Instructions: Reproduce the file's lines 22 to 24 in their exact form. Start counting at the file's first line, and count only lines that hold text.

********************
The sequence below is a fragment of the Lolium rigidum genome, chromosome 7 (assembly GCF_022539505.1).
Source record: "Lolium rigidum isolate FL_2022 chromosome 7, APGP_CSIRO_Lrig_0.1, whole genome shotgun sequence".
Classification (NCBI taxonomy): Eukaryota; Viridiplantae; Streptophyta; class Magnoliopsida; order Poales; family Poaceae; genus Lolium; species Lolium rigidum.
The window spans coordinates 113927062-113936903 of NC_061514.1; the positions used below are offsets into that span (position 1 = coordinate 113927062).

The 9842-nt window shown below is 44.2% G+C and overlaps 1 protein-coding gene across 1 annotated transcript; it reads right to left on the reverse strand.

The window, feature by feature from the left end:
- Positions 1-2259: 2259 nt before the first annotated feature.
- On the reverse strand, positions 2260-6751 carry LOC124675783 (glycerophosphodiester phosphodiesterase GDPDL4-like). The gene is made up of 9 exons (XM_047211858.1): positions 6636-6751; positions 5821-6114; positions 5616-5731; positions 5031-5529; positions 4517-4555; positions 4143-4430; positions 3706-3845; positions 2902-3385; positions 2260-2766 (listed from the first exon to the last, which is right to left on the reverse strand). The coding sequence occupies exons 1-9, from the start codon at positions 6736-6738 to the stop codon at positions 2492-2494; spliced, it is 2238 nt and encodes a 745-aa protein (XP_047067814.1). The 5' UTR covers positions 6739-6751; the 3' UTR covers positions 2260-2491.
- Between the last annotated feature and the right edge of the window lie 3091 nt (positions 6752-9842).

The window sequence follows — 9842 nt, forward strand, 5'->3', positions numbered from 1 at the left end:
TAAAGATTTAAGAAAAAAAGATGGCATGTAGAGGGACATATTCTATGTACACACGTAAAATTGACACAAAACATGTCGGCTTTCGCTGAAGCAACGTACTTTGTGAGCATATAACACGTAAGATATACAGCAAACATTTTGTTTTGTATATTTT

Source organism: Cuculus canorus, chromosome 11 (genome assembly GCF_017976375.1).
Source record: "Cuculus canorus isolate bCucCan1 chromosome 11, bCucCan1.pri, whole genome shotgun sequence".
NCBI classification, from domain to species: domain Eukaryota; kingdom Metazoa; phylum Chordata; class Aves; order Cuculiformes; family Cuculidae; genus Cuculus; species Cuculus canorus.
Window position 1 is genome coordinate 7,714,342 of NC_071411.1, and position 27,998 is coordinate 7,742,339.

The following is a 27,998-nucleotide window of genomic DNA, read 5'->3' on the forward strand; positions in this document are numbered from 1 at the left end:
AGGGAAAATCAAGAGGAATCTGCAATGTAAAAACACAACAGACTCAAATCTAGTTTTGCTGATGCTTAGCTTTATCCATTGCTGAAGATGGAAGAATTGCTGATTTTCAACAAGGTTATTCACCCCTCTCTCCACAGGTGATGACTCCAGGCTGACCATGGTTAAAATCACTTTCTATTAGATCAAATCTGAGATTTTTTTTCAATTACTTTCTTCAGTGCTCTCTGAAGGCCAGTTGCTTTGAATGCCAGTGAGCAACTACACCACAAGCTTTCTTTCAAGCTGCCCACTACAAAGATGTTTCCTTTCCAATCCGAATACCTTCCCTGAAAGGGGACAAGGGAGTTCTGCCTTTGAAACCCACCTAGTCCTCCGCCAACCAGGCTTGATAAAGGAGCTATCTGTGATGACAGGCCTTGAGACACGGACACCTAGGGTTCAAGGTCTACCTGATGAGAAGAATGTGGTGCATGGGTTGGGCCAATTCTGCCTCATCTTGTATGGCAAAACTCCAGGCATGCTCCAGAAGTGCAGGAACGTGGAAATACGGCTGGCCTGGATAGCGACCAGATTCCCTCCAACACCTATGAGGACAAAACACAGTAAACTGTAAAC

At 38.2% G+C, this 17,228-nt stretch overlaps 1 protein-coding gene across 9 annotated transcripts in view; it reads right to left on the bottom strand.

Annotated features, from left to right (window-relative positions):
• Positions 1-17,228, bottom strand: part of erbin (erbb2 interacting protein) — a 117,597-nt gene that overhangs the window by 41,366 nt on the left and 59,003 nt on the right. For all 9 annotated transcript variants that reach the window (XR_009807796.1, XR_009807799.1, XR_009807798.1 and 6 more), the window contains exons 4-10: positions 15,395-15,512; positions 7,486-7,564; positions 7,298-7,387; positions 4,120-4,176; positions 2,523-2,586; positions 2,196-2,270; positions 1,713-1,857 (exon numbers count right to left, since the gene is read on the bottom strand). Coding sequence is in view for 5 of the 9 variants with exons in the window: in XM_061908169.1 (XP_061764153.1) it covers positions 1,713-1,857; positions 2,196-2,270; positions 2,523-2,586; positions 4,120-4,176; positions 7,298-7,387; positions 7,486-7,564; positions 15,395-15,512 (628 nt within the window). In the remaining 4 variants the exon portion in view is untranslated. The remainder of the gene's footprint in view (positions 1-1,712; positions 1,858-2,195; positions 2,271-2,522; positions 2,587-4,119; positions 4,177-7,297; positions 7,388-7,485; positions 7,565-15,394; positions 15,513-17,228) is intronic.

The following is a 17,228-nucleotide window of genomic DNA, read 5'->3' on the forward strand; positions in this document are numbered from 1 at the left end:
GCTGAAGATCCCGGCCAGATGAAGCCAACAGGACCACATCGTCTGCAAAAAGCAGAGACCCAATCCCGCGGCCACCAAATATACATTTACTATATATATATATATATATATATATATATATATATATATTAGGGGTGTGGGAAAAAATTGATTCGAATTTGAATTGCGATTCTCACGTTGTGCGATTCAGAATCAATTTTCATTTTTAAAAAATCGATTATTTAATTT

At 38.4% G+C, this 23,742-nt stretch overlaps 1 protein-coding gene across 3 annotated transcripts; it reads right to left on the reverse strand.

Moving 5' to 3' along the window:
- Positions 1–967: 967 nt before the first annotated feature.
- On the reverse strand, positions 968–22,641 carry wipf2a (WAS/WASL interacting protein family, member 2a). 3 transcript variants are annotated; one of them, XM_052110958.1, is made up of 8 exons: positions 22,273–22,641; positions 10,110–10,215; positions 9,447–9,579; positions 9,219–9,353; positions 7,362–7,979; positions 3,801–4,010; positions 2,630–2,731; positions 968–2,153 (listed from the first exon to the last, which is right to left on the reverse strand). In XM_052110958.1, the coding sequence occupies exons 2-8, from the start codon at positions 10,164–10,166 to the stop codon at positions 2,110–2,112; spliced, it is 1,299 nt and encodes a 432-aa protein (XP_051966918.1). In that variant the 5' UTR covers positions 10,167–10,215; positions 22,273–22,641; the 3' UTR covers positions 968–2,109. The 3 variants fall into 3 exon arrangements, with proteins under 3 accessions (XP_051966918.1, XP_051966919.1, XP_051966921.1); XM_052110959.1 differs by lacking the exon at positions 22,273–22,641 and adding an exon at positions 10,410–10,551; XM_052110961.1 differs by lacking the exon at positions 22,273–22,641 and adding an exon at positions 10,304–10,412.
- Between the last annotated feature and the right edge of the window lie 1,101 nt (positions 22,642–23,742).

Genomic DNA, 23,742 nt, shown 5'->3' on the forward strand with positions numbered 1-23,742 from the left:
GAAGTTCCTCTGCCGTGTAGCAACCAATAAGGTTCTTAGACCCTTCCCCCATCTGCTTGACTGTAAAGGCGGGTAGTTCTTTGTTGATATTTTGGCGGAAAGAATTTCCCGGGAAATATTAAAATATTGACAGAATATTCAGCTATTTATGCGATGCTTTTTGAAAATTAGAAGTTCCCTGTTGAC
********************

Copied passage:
GCTGAAGATCCCGGCCAGATGAAGCCAACAGGACCACATCGTCTGCAAAAAGCAGAGACCCAATCCCGCGGCCACCAAATATACATTTACTATATATATATATATATATATATATATATATATATATATTAGGGGTGTGGGAAAAAATTGATTCGAATTTGAATTGCGATTCTCACGTTGTGCGATTCAGAATCAATTTTCATTTTTAAAAAATCGATTATTTAATTT

At 38.4% G+C, this 23,742-nt stretch overlaps 1 protein-coding gene across 3 annotated transcripts; it reads right to left on the reverse strand.

Moving 5' to 3' along the window: